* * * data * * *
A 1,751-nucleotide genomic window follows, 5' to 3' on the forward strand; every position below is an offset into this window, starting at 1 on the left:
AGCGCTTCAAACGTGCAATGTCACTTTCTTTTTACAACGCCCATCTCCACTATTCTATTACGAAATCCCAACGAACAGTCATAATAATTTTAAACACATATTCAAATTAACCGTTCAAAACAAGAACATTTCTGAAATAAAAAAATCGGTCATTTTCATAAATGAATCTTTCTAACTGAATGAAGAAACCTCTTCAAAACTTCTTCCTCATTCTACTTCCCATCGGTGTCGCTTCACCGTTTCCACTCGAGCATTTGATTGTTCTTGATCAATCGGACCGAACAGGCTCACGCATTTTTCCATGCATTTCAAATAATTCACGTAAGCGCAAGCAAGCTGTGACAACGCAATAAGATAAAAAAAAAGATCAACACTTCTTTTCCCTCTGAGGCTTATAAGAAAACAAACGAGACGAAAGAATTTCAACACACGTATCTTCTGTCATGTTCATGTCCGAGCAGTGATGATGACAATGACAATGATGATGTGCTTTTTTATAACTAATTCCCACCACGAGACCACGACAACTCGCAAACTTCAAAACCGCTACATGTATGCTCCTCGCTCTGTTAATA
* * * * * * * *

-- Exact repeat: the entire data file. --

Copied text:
A 1,751-nucleotide genomic window follows, 5' to 3' on the forward strand; every position below is an offset into this window, starting at 1 on the left:
AGCGCTTCAAACGTGCAATGTCACTTTCTTTTTACAACGCCCATCTCCACTATTCTATTACGAAATCCCAACGAACAGTCATAATAATTTTAAACACATATTCAAATTAACCGTTCAAAACAAGAACATTTCTGAAATAAAAAAATCGGTCATTTTCATAAATGAATCTTTCTAACTGAATGAAGAAACCTCTTCAAAACTTCTTCCTCATTCTACTTCCCATCGGTGTCGCTTCACCGTTTCCACTCGAGCATTTGATTGTTCTTGATCAATCGGACCGAACAGGCTCACGCATTTTTCCATGCATTTCAAATAATTCACGTAAGCGCAAGCAAGCTGTGACAACGCAATAAGATAAAAAAAAAGATCAACACTTCTTTTCCCTCTGAGGCTTATAAGAAAACAAACGAGACGAAAGAATTTCAACACACGTATCTTCTGTCATGTTCATGTCCGAGCAGTGATGATGACAATGACAATGATGATGTGCTTTTTTATAACTAATTCCCACCACGAGACCACGACAACTCGCAAACTTCAAAACCGCTACATGTATGCTCCTCGCTCTGTTAATA